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We Still Live Here: ¬s Nutayune‚n
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by Jay Seaver

"A documentary that speaks the audience's language."
4 stars

SCREENED AT INDEPENDENT FILM FESTIVAL BOSTON 2011: A few years ago, one of the documentaries that played IFFBoston (on, I believe, the same screen at roughly the same time) was a film by the name of "The Linguists", about linguists seeking out dying languages before they disappeared forever. This time around, we look at whether these languages must necessarily remain dead, or whether they can be revived.

The language in question is Wampanoag (wom-pah-nog), spoken by the peoples of the same name in what is now Massachusetts. The last native speaker died over a hundred years ago, but one night Jesse Littledoe Baird, a Mashpee Wampanoag, has a dream about her people returning, and she is later inspired to study and learn more about the language. She is soon studying linguistics at MIT, alongside Ken Hale, a much-respected linguist whom she had previously snapped at when he came to the island to offer his assistance. They wind up developing mutual respect and friendship, though, and find that Jesse's quest is far from a lost cause, as there are written records and similar languages to draw from.

Comparative linguistics is probably not the sexiest of the soft sciences; it relies on minutia and specialized notation, and unlike the subjects of The Linguists, Baird isn't goiing to far-flung locations. Filmmaker Anne Makepeace assists Baird and linguist Norrin Richards in explaining the theory and the practice of reconstructing a language (Hale, sadly, passed away before filming), and they prove to be fine teachers. We see some of the more academic, theoretical work, but also get clear explanations of how Biard would use what data is available to piece together what the Wampanoag word for something would be.

The sources used also illustrate an interesting look at Wampanoag history, which unfortunately parallels that of many native peoples - although canny enough to get contracts and treaties with the English in writing early on, which provides useful documentation for Baird in the present. Of course, other sources are clearly mixed blessings, like John Eliot's Wampanoag Bible, which is invaluable for finding corresponding words but clearly did massive cultural damage. Makepeace ties the Wampanoag history and language together, arguing that their declines are linked. It's a point made clearly but with enough interesting background to hold it up and break up the potentially drier material.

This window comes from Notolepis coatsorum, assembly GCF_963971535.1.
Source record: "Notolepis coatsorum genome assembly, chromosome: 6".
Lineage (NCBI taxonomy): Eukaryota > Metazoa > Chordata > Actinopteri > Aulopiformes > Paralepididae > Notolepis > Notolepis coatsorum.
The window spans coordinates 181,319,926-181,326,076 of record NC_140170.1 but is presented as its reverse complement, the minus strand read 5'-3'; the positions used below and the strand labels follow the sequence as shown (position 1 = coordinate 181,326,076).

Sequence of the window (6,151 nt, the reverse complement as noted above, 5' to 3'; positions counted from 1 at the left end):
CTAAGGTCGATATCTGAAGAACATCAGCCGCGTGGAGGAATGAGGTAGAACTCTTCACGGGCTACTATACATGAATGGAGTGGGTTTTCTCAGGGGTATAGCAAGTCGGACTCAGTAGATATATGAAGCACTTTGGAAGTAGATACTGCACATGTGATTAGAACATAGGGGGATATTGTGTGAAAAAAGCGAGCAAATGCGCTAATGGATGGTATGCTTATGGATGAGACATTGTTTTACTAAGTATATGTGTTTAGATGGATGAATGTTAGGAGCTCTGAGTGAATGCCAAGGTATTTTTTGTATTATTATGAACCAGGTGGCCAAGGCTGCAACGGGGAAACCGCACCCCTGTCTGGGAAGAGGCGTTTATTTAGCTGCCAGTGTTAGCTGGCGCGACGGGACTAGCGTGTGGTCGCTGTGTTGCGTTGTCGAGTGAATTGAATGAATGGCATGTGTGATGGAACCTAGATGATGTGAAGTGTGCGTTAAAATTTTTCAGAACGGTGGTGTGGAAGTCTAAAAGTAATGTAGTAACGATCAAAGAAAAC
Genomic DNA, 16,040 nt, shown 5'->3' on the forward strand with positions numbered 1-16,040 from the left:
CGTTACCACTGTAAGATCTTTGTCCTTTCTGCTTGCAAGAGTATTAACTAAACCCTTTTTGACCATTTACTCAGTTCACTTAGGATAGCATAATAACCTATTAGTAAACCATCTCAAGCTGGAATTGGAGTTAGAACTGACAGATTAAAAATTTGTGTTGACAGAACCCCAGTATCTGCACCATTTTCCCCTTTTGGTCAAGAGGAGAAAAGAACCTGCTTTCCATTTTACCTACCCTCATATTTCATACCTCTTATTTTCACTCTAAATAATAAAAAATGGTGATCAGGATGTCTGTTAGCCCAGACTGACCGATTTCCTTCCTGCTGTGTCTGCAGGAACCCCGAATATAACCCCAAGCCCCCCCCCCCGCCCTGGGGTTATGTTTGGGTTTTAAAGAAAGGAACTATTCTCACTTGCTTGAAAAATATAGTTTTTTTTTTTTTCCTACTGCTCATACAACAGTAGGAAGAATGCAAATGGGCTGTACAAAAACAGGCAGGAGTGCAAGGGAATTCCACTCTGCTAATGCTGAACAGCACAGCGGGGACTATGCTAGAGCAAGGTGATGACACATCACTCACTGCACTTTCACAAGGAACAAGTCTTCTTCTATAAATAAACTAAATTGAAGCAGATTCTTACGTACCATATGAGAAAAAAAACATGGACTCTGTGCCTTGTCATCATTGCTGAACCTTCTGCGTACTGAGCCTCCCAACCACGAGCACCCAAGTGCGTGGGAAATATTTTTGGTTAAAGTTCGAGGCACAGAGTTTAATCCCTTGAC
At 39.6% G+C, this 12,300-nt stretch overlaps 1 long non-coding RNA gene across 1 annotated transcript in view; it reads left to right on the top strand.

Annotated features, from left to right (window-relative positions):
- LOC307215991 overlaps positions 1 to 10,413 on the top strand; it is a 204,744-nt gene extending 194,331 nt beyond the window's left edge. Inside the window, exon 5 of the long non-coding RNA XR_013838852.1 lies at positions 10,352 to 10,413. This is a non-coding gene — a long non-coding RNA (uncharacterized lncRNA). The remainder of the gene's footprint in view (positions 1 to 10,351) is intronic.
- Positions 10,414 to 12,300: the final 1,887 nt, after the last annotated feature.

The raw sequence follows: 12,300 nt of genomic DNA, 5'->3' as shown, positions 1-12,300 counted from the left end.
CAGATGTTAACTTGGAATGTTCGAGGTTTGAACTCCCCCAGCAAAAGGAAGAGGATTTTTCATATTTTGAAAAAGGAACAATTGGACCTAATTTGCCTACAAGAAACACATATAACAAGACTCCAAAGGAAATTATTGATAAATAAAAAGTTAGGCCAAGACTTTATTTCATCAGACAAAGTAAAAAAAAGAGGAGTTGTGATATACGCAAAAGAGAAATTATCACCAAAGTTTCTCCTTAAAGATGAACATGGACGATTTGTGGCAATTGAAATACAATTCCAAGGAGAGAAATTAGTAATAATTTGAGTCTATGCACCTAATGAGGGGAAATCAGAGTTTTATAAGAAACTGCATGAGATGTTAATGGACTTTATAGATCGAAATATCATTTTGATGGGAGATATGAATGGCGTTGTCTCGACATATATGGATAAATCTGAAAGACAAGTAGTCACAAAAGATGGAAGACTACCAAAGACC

For all that the linguistics and history are interesting and tragic, the film in many way shines because of what we see of the Wampanoag people. The film spends the most time with Jesse Littledoe Baird, who makes for an endearingly unlikely heroine - a middle-aged wife and mother whose passion leads her to do something truly extraordinary. Though she's the lead, the entire community has a down-to-earth enthusiasm for reviving this lost, integral part of their culture that elevates the film from merely being an academic exercise.

Not that it wouldn't be an impressive academic exercise, and that's part of what makes "We Still Live Here" so enjoyable; Makepeace finds a balance between the academic, historical, and present-day implications of its subject that many other filmmakers might not manage.

link directly to this review at https://www.hollywoodbitchslap.com/review.php?movie=22405&reviewer=371
originally posted: 05/13/11 23:09:35
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OFFICIAL SELECTION: Independent Film Festival Boston 2011 For more in the Independent Film Festival Boston 2011 series, click here.

User Comments

9/23/11 Trisha BArry Amazing, well documented film, a must to see, an intersting look at the wampanoag history. 5 stars
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Directed by
  Anne Makepeace

Written by
  Anne Makepeace


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